The Three Laws of Open Government Data:

  1. If it can’t be spidered or indexed, it doesn’t exist
  2. If it isn’t available in open and machine readable format, it can’t engage
  3. If a legal framework doesn’t allow it to be repurposed, it doesn’t empower

There are also a few other useful links in the comments.

p.s. I don’t know David, but I really like the conciseness of these

Written by countculture

October 4, 2009 at 10:05 am

Open Data Feeds from Councils: brain dump

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This post is something of a brain dump about some possible common principles for open data for Local Authorities. It’s pretty much the text of a post I made to the tyoc google group, which is helping to organise a TheyWorkForYou-type website for Manchetser County Council.

It’s probably not the first post on the subject (link to other ones welcome), and certainly won’t be the last, but hopefully will provide some useful thoughts for those councils or groups working on exposing their data. (Maybe if there’s anyone else interested we can get this a bit more formalized.)

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My thoughts have been influenced by exposing the data from OpenlyLocal.com and also from consuming XML data from other authorities, but obviously these are only my initial ideas, and I’m using as an example OpenlyLocal urls and also those for Lichfield District Council, who’s got a great webmaster who kindly exposed all the council democratic data they could as XML.

  1. The api should expose the authority’s internal UIDs (as well as the id of the record in the application if it’s not the council exposing the data). The idea is to open up the data, not creating another walled garden. See http://openlylocal.com/members/3114.xml and http://www.lichfielddc.gov.uk/site/custom_scripts/meetings_committees…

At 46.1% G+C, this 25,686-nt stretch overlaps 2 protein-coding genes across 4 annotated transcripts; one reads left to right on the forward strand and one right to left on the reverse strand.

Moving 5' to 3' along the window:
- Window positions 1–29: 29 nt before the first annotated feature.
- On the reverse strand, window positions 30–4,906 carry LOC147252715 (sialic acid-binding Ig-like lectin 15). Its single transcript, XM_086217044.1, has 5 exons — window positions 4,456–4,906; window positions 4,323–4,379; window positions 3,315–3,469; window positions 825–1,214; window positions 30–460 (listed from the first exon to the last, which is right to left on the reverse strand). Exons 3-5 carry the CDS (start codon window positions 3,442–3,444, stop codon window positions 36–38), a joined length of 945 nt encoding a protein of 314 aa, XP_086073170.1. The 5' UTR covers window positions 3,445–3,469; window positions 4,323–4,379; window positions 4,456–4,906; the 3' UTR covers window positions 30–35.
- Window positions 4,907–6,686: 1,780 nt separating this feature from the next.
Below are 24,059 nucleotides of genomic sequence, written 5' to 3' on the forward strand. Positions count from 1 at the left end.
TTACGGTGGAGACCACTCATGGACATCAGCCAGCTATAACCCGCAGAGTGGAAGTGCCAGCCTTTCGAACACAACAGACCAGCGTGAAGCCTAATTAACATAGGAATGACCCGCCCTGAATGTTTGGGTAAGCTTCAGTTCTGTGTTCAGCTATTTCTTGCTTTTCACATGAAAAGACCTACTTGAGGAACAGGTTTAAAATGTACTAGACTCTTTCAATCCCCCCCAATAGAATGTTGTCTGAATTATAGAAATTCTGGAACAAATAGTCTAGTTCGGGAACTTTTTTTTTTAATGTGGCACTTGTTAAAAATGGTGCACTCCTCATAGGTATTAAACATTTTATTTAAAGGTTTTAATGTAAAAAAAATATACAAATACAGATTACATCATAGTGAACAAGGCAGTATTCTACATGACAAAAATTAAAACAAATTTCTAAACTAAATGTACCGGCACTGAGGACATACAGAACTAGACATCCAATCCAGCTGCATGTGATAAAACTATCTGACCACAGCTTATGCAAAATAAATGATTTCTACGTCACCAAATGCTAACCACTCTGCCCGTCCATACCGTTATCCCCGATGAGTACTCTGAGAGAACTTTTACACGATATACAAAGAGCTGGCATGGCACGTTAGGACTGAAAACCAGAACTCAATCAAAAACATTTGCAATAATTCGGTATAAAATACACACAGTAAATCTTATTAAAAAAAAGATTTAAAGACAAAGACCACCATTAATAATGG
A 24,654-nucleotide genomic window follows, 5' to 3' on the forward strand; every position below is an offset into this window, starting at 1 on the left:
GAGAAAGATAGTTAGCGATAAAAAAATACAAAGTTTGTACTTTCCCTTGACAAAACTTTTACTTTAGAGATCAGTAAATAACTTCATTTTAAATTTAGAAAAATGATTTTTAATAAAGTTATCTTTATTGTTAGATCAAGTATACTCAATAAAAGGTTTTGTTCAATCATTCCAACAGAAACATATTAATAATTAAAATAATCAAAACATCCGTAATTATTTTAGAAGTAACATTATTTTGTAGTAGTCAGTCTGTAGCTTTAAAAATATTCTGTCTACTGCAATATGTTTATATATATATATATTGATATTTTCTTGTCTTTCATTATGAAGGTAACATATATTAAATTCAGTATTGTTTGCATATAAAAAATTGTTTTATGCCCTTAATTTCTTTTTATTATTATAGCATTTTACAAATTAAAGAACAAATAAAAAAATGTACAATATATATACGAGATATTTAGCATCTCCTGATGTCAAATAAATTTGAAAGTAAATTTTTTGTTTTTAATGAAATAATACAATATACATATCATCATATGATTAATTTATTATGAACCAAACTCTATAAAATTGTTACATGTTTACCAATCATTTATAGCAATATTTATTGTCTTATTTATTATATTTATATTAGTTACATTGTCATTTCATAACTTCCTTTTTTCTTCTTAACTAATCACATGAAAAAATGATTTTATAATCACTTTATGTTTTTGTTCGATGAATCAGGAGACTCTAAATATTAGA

2. UIDs should be absolutely unique to the object being exposed and should not change if the name changes (so no strings for councillor IDs, as these can change if the councillors name changes, e.g. through marriage, titles or simply what they prefer to be known as).
  3. The api should use and expose common identifiers when possible to allow definitive identification, e.g. Wards should expose the ONS Snac Ids. E.g. http://openlylocal.com/wards/982.xml
  4. The api should given information about when the object was last updated. At the moment on OpenlyLocal, all objects have created_at and updated_at fields exposed. However, given OpenlyLocal.com and the ‘Your MCC’ projects are basically proxies we should possibly also expose a “last_checked_at” field, so the timeliness can be worked out.

Written by countculture

September 21, 2009 at 1:24 pm

Opening Up Local Government Information: APPSI Presentation

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Just got back from doing a presentation to the Advisory Panel on Public Sector Information

Though there’s a bit about OpenlyLocal.com (the site I run that opens up and makes accessible local government data), most of it is about the present and future of local government data, and the obstacles that need to be overcome.

The presentation seemed to go down reasonably well, despite Powerpoint messing up the formatting (it was created on Keynote), and I’m hoping we can start to get some traction on opening up local government data.

I’m embedding it and making it available under Creative Commons non-commercial share-alike licence. Comments welcome:

Written by countculture

September 17, 2009 at 4:39 pm

OpenlyLocal new features: RSS feeds, wards, calendars

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Time for a quick update on OpenlyLocal.com — the website that opens up local government in an accessible and consistent way (a sort of local government TheyWorkForYou). Since the last post announcing the site I’ve added quite a few new features, as well as a fair bit of tweaking to the back-end .

The main ones are:

  • Loads more councils (we have now opened up over 65 councils, with info on more than 4000 councillors and 2300 committees). If you council isn’t there give me a nudge and I’ll see what we can do
  • Keyword filtering of committee minutes and agendas. So if you want to find a council’s minutes and agendas featuring Tesco, for example you can now do that.

    Brighton Council minutes/agendas with keyword 'Tesco'

  • RSS feeds for minutes and agendas, including ones restricted to keywords. Just click on the RSS feed link at the bottom of the page.
  • Even more Calendar feeds. You can now subscribe to a calendar for a whole council, an individual councillor, or a particular council committee.
  • Added Wards to the information we’re extracting from websites.
  • Added RDFa markup, to allow integration with other datasets and become part of the semantic web.
  • Plus tons of backend improvements making it easier for me to add new councils, and loads of bugfixes

There’s still a long way to go, but OpenlyLocal does feel as if it’s moved a little beyond the proof-of-concept stage and is now genuinely useful for local democracy.

Written by countculture

September 1, 2009 at 11:53 am